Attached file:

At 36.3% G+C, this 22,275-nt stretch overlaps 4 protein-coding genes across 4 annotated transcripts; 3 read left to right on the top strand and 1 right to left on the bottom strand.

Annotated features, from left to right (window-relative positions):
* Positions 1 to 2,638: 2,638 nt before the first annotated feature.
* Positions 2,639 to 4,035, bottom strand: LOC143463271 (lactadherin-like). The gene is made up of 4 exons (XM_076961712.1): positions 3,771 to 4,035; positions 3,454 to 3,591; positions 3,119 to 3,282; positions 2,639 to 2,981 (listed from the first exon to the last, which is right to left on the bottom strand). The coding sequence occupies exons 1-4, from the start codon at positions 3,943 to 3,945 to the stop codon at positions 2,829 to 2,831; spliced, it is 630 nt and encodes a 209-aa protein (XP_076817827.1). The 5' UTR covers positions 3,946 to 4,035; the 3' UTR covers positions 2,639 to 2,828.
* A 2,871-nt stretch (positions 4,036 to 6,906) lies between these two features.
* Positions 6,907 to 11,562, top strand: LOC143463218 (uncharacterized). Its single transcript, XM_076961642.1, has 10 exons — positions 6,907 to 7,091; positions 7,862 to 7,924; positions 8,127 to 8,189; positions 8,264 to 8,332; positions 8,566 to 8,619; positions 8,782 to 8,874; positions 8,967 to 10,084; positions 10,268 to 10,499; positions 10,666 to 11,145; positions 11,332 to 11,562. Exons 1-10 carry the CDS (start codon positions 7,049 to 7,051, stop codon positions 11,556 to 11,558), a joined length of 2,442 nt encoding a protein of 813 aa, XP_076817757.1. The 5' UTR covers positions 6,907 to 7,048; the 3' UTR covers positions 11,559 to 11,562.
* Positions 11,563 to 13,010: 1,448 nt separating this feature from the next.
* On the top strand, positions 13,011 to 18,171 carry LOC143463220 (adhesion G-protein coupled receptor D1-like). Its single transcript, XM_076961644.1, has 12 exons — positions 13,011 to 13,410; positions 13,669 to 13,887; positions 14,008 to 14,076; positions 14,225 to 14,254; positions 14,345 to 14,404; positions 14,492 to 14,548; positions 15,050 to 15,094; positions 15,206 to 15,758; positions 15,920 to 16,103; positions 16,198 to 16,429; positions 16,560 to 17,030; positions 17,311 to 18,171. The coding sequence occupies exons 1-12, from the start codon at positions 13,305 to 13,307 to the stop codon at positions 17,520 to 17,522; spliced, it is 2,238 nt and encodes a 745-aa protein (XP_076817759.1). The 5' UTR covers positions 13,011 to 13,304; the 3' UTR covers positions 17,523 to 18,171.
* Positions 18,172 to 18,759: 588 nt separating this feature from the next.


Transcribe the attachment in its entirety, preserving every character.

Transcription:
At 36.3% G+C, this 22,275-nt stretch overlaps 4 protein-coding genes across 4 annotated transcripts; 3 read left to right on the top strand and 1 right to left on the bottom strand.

Annotated features, from left to right (window-relative positions):
* Positions 1 to 2,638: 2,638 nt before the first annotated feature.
* Positions 2,639 to 4,035, bottom strand: LOC143463271 (lactadherin-like). The gene is made up of 4 exons (XM_076961712.1): positions 3,771 to 4,035; positions 3,454 to 3,591; positions 3,119 to 3,282; positions 2,639 to 2,981 (listed from the first exon to the last, which is right to left on the bottom strand). The coding sequence occupies exons 1-4, from the start codon at positions 3,943 to 3,945 to the stop codon at positions 2,829 to 2,831; spliced, it is 630 nt and encodes a 209-aa protein (XP_076817827.1). The 5' UTR covers positions 3,946 to 4,035; the 3' UTR covers positions 2,639 to 2,828.
* A 2,871-nt stretch (positions 4,036 to 6,906) lies between these two features.
* Positions 6,907 to 11,562, top strand: LOC143463218 (uncharacterized). Its single transcript, XM_076961642.1, has 10 exons — positions 6,907 to 7,091; positions 7,862 to 7,924; positions 8,127 to 8,189; positions 8,264 to 8,332; positions 8,566 to 8,619; positions 8,782 to 8,874; positions 8,967 to 10,084; positions 10,268 to 10,499; positions 10,666 to 11,145; positions 11,332 to 11,562. Exons 1-10 carry the CDS (start codon positions 7,049 to 7,051, stop codon positions 11,556 to 11,558), a joined length of 2,442 nt encoding a protein of 813 aa, XP_076817757.1. The 5' UTR covers positions 6,907 to 7,048; the 3' UTR covers positions 11,559 to 11,562.
* Positions 11,563 to 13,010: 1,448 nt separating this feature from the next.
* On the top strand, positions 13,011 to 18,171 carry LOC143463220 (adhesion G-protein coupled receptor D1-like). Its single transcript, XM_076961644.1, has 12 exons — positions 13,011 to 13,410; positions 13,669 to 13,887; positions 14,008 to 14,076; positions 14,225 to 14,254; positions 14,345 to 14,404; positions 14,492 to 14,548; positions 15,050 to 15,094; positions 15,206 to 15,758; positions 15,920 to 16,103; positions 16,198 to 16,429; positions 16,560 to 17,030; positions 17,311 to 18,171. The coding sequence occupies exons 1-12, from the start codon at positions 13,305 to 13,307 to the stop codon at positions 17,520 to 17,522; spliced, it is 2,238 nt and encodes a 745-aa protein (XP_076817759.1). The 5' UTR covers positions 13,011 to 13,304; the 3' UTR covers positions 17,523 to 18,171.
* Positions 18,172 to 18,759: 588 nt separating this feature from the next.